Wednesday: Chicken and mushroom risotto

Thursday: Tomato pasta

Friday: Sausages, baked potatoes and veggies

Next weekend is fairly up in the air as we're spending some time with M's parents.

Be sure to join in the linky over at At home with Mrs M

Wednesday, 10 June 2015

Dairy free & egg free hake Fish Fingers

I've got this far with the weaning process largely without resorting to convenience food. To be honest it's less of a choice and more of a case that most pre made food items seem to have a wealth of dairy in them. I thought I'd have a go at some home-made fish fingers - working on the basis that there's no need for the coating to have dairy in them and that there must be a way of finding a non egg based way of getting everything to stick together. I tell you, I may not be working at the moment, but my brain hasn't stopped!

 I've said to bone and skin the fish, but that makes you a bit nervous, you can always ask the person on the fish counter to do that for you.

Cornish hake fish fingers - dairy free, egg free

300g Cornish hake (Coley would work well too), skinned, boned and chopped into baby hand sized chunks
100ml of Oatly cream
50g polenta/ cornmeal
50g plain flour
Vegetable oil

Pour the Oatly cream into a dish
In another dish mix the polenta and flour
Cut your hake into chunks - and soak it briefly in the Oatly cream - we're talking a couple of minutes
then roll each chunk of fish in the polenta/ flour mix so that it's well coated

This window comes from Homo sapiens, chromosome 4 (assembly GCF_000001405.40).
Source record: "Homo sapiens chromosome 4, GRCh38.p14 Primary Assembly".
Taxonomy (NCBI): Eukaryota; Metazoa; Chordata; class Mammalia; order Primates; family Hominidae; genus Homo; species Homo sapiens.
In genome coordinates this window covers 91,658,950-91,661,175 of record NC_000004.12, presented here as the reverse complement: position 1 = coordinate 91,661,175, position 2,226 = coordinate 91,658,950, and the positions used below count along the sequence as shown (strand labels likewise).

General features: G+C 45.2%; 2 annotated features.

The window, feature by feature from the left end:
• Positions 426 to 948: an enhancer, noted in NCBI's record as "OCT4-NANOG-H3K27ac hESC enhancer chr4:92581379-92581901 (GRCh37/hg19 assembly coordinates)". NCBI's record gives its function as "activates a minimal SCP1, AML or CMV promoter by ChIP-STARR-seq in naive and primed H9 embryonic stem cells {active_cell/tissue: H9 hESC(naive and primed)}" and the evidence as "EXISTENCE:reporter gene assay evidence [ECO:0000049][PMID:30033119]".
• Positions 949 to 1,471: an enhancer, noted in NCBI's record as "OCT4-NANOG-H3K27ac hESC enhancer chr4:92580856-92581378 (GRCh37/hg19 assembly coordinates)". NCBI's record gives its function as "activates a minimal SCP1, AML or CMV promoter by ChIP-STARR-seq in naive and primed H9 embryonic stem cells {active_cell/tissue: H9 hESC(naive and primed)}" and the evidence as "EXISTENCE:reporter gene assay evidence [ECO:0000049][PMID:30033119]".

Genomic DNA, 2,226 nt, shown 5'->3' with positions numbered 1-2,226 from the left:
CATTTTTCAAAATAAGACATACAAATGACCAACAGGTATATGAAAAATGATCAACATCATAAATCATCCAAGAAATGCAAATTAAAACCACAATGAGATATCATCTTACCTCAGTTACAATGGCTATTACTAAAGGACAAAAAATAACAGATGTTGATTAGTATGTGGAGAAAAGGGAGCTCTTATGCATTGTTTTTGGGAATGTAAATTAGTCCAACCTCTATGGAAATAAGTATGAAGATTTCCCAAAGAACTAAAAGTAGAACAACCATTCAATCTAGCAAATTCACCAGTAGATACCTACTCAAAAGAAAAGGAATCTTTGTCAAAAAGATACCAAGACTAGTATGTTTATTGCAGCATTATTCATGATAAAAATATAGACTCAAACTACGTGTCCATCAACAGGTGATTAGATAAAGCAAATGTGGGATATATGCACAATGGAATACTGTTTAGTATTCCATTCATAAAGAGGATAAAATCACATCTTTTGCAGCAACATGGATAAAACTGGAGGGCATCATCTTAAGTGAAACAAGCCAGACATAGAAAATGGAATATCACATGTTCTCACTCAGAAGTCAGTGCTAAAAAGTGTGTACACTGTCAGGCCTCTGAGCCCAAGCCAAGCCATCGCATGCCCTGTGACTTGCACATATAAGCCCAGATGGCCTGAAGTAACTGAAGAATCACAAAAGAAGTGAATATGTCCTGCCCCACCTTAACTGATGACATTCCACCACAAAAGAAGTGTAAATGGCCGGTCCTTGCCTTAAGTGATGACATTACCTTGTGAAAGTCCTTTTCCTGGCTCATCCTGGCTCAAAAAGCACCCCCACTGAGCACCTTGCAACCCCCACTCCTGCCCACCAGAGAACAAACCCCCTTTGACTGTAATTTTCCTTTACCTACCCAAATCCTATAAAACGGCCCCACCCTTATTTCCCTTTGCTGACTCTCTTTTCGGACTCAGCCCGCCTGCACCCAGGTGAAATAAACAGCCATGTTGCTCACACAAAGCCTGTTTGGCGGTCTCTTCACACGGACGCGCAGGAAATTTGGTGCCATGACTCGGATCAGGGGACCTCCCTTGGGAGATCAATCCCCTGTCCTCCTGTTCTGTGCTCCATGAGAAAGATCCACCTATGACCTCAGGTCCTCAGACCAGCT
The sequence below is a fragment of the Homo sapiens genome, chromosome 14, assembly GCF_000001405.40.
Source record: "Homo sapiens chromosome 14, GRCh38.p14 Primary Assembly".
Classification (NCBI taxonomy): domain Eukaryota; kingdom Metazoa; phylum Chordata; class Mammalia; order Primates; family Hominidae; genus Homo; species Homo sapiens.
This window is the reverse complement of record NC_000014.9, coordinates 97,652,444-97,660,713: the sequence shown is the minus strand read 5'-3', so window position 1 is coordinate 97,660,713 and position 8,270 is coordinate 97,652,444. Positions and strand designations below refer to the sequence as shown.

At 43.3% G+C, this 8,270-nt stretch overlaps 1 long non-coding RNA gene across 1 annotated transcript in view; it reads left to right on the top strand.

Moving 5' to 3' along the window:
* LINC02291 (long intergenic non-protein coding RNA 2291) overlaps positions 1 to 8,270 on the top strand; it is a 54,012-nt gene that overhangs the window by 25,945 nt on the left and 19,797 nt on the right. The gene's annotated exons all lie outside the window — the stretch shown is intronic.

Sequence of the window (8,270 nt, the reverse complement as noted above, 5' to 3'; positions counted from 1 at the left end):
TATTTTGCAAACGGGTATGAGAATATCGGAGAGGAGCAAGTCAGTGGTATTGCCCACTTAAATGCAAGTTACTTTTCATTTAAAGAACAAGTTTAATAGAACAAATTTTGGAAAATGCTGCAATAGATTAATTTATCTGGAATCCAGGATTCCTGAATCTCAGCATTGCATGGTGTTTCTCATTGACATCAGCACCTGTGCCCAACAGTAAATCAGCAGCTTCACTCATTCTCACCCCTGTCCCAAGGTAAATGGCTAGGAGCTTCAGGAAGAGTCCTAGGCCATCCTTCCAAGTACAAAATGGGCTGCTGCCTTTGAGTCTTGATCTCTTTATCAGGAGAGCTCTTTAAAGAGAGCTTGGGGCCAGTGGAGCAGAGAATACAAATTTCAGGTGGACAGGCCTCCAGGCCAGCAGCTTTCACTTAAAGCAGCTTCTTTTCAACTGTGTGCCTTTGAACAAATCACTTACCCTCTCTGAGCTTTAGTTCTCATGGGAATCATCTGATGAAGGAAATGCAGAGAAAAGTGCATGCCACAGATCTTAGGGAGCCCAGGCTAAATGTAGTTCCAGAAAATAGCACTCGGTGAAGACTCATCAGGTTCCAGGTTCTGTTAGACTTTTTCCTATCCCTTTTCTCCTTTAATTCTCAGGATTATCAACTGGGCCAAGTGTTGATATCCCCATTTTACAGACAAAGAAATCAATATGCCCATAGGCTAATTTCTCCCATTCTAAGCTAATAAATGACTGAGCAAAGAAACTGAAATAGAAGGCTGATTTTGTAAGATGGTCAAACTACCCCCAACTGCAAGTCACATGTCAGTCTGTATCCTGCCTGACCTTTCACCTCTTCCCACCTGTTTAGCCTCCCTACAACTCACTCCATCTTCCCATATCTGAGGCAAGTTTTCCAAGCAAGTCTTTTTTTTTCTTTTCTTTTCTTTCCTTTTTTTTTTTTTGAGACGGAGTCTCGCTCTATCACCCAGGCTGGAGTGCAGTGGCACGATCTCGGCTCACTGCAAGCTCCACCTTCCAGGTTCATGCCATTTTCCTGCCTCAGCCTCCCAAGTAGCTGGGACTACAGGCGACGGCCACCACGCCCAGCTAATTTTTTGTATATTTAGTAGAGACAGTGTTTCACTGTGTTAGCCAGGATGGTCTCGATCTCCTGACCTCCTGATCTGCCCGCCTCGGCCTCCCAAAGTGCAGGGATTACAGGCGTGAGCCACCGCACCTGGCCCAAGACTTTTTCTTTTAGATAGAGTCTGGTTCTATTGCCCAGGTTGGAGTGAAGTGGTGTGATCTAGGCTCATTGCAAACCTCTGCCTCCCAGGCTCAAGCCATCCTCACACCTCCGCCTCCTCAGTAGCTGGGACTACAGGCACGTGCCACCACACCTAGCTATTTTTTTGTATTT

Heat up some vegetable oil in a frying pan and when it's hot, in small batches fry the fish until it's brown on both sides. I find it takes a two lots of a couple of minutes on both sides

As always you can freeze these - although I do find the coating goes less crispy when you reheat. You could fry them off, but I tend to ping them just for ease. I find that 2 is enough for Harry, and this made 14.

We served these as a nice light lunch - I had them with a spinach salad, Harry had them with some strips of pepper, cucumber sticks and chopped cherry tomatoes.

Photos are missing today because we ate them and I forgot! I'll add them when we have the portion I've frozen.

Tuesday, 9 June 2015

Switching the Fish with Sainsburys - a dairy free Cornish hake fish pie

Dairy free Cornish hake fish pie, baby led weaning

I don't know about you, but I get stuck in a rut with buying fish. I tend to stick to the same types for the same dishes: cod, haddock, mackerel, sardines and salmon. As far as Harry's concerned I first tried him with haddock, and then moved on to salmon - but haven't been more adventurous thus far. Well, until now. Sainsburys contacted me to ask if I'd be interested in switching the fish I use. Of course my thoughts turned to Harry. 

Apparently 80% of fish sales in the UK are made up of salmon, tuna, haddock, cod or prawns. So to inspire the nation to enjoy a wider variety of fish, between the 10th - 23rd June if you ask for one of those at the fish counter you will be offered a portion of one of four alternative fish for free! The alternative fish are Sea bass, coley, hake or loch trout. According to my cousin Mark (the newly appointed fish guru for the Pantry - he of Leleu and Morris) coley and hake have the stronger sea fish flavour and go well in fish pies or fishcakes. Sea Bass is more delicate - so is one to fry off and serve as it is - perhaps with a fresh green salad? Loch trout is a bit more earthy. I chose hake after a quick chat with him.